In the example of FIG. 9, the distribution module 130 running on the client computer 100 determines the operational state of one or more security server computers 210 (step 901). The distribution module 130 may determine the operational state of a security server computer 210 by determining the available bandwidth for network communication between the client computer 100 and the security server computer 210. The distribution module 130 may determine the protection status of the client computer 100 based on the operational state of the currently selected security server computer 210 (step 902). The distribution module 130 may allow for selection of another security server computer 210 when the protection status of the client computer 100 due to use of currently selected security server computer 210 is below a threshold (step 903). The distribution module 130 may allow for selection of another security server computer 210 (step 904) manually or automatically. For example, the distribution module 130 may display to the user a listing of available security server computers 210 and the protection status that will result from their selection. This allows the user to manually select another security server computer 210 that provides the highest level of protection status. As another example, the distribution module 130 may automatically select a security server computer 210 that provides the highest level of protection status to the client computer 100 when the currently selected security server computer 210 provides a low level protection status. The client computer 100 may use the selected security server computer 210 to provide computer security operation service to the client computer (step 905).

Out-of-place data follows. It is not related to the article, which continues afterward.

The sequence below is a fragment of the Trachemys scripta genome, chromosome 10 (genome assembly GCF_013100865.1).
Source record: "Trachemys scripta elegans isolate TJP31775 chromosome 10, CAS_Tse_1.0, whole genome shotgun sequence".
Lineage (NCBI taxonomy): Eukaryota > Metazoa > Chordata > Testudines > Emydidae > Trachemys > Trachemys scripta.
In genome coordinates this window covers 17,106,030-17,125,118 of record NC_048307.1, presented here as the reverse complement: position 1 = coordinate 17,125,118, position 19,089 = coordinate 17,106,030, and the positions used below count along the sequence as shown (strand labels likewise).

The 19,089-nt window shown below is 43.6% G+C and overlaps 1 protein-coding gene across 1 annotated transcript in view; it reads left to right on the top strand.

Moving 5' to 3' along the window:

Methods and apparatus for selecting a remote security server for computer security operations have been disclosed. While specific embodiments of the present invention have been provided, it is to be understood that these embodiments are for illustration purposes and not limiting. Many additional embodiments will be apparent to persons of ordinary skill in the art reading this disclosure.

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Referenced by
Citing PatentFiling datePublication dateApplicantTitle
US8424091 *Jan 12, 2010Apr 16, 2013Trend Micro IncorporatedAutomatic local detection of computer security threats
US20110321151 *Dec 30, 2010Dec 29, 2011Salesforce.Com, Inc.Methods And Systems For Providing Context-Based Outbound Processing Application Firewalls
US20130031632 *Jul 28, 2011Jan 31, 2013Dell Products, LpSystem and Method for Detecting Malicious Content
Classifications
U.S. Classification726/22, 726/25, 726/26, 726/24, 726/23
International ClassificationG06F12/14
Cooperative ClassificationG06F21/56, H04L43/0817, H04L43/0888, H04L67/101, H04L63/145
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Owner name: TREND MICRO INCORPORATED, JAPAN
Effective date: 20081105